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  • Hollywood Stars who Started in Theatre – Part 2

    Before he achieved big screen success, however, Oldman gained experience on the stage. In the 70’s, he struggled financially while working in an abattoir, selling shoes, and on assembly lines etc. After completing his BA in Acting, he applied to RADA only to be rejected. Just one year later, he made his professional stage debut at York’s Theatre Royal in Dick Whittington and his Cat.

    Hollywood Stars who Started in Theatre – Part 2

    Such appearances would lead to Oldman’s most famous moment in his stage career when in 1984, he starred in The Pope’s Wedding. That performance led him to win two of the top honours in British theatre: the Drama Theatre Award for Best Actor and the Time Out Fringe Award for Best Newcomer. Oldman then went on to perform in numerous stage roles, which saw him work with the Royal Shakespeare Company. It also led to his first big-time role on the screen in Sid and Nancy, although he’d twice turned down the role before accepting. Oldman’s unusual knack for transitioning between sensitive and subtle characters with larger-than-life types was borne from his years in the theatre. Director Luc Besson said that when they worked together on The Fifth Element, Oldman was able to recite any Hamlet scene word for word.

    Ralph Fiennes

    With his intelligence, intensity, and steely gaze, Ralph Fiennes has been typecast as something of a villain in Hollywood. However, after showing off a flair for comedy during a number of more sensitive portrayals, he’s changing people’s minds.Fiennes learned his craft at the Royal Academy of Dramatic Art in the mid-80’s. In his last year, in 1985, he began performing at Regent Park’s Open Air Theatre. After he graduated, he accepted bigger Shakespearean roles, appearing in the likes of Romeo and Juliet and A Midsummer Night’s Dream.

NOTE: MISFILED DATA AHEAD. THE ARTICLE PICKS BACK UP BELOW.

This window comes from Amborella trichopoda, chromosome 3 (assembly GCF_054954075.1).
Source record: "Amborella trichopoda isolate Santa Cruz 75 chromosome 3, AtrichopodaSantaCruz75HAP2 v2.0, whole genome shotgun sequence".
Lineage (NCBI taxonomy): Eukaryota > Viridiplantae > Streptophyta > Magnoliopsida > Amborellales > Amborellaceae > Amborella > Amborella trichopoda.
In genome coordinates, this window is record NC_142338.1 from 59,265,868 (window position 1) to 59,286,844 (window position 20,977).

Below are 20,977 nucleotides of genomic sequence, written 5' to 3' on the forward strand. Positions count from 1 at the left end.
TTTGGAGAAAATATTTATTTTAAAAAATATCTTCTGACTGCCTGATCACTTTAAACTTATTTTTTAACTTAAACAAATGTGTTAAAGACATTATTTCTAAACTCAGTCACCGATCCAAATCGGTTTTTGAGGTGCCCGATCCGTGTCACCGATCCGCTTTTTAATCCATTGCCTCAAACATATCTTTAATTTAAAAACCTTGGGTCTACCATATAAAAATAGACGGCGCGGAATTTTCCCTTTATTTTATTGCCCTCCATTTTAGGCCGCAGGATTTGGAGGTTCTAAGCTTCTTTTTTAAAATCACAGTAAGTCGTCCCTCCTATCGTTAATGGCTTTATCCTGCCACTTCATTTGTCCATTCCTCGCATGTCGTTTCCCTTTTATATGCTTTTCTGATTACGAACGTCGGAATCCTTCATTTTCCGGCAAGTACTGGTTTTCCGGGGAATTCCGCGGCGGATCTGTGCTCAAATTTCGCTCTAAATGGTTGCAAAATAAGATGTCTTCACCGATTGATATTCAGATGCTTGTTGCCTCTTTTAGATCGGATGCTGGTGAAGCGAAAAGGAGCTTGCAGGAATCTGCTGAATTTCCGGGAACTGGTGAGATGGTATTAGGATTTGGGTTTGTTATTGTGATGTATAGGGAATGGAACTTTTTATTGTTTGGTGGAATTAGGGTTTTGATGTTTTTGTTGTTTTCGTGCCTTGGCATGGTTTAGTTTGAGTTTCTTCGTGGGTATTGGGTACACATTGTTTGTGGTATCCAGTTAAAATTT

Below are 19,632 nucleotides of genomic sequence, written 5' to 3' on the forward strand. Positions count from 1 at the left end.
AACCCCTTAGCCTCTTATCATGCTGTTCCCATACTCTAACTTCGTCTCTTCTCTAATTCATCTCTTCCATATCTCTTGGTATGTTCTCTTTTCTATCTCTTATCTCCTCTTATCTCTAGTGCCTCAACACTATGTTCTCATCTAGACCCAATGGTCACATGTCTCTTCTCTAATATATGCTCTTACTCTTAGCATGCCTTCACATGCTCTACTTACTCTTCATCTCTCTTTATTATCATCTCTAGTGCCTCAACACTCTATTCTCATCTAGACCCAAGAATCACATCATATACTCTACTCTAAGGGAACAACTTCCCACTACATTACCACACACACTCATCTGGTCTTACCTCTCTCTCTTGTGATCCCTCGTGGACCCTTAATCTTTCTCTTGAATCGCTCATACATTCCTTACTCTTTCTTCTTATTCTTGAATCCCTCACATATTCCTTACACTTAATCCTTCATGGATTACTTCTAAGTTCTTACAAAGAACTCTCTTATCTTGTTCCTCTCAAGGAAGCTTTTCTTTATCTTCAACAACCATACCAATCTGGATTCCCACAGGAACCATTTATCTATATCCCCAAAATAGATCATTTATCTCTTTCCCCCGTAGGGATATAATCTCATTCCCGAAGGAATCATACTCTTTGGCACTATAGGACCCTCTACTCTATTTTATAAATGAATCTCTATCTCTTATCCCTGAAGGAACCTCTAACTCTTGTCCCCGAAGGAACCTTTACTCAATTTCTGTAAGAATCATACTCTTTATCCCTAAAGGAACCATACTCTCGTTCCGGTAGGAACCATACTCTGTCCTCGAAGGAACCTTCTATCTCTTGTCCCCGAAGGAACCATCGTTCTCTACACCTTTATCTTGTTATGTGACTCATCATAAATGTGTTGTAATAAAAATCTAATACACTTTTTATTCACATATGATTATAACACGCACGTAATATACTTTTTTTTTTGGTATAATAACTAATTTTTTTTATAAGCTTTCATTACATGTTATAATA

In 1988, Fiennes was accepted into the Royal Shakespeare Company where he enjoyed a significant and prominent four years. He performed in King Lear as Edmund, King John as The Dauphin, and Much Ado About Nothing as Claudio.

    Return to the stage

    After he quickly achieved notoriety in the Schindler’s List, Fiennes made his stage return to take on the greatest Shakespeare protagonist of all, Hamlet. The production turned out to be a huge success and even made its way to Broadway. Fiennes continued to develop his stage career, playing Ivanov in 1997 in the Chekov play of the same name before going on to play the great Shakespeare antagonist Richard 111. He would go on go on to perform in another Shakespeare play, Coriolanus, which would tour internationally. In 2010, he would stand behind the camera in the role of director to direct the film adaptation of that very play. More recently, he made a return to his earlier career to play Oedipus at the National Theatre.

    Return to the stage

    Fiennes has since gone to achieve more success in the movies, becoming one of Hollywood’s most respected actors. His stunning theatrical performances, however, has made him an even better actor, and a performer of unlimited potential.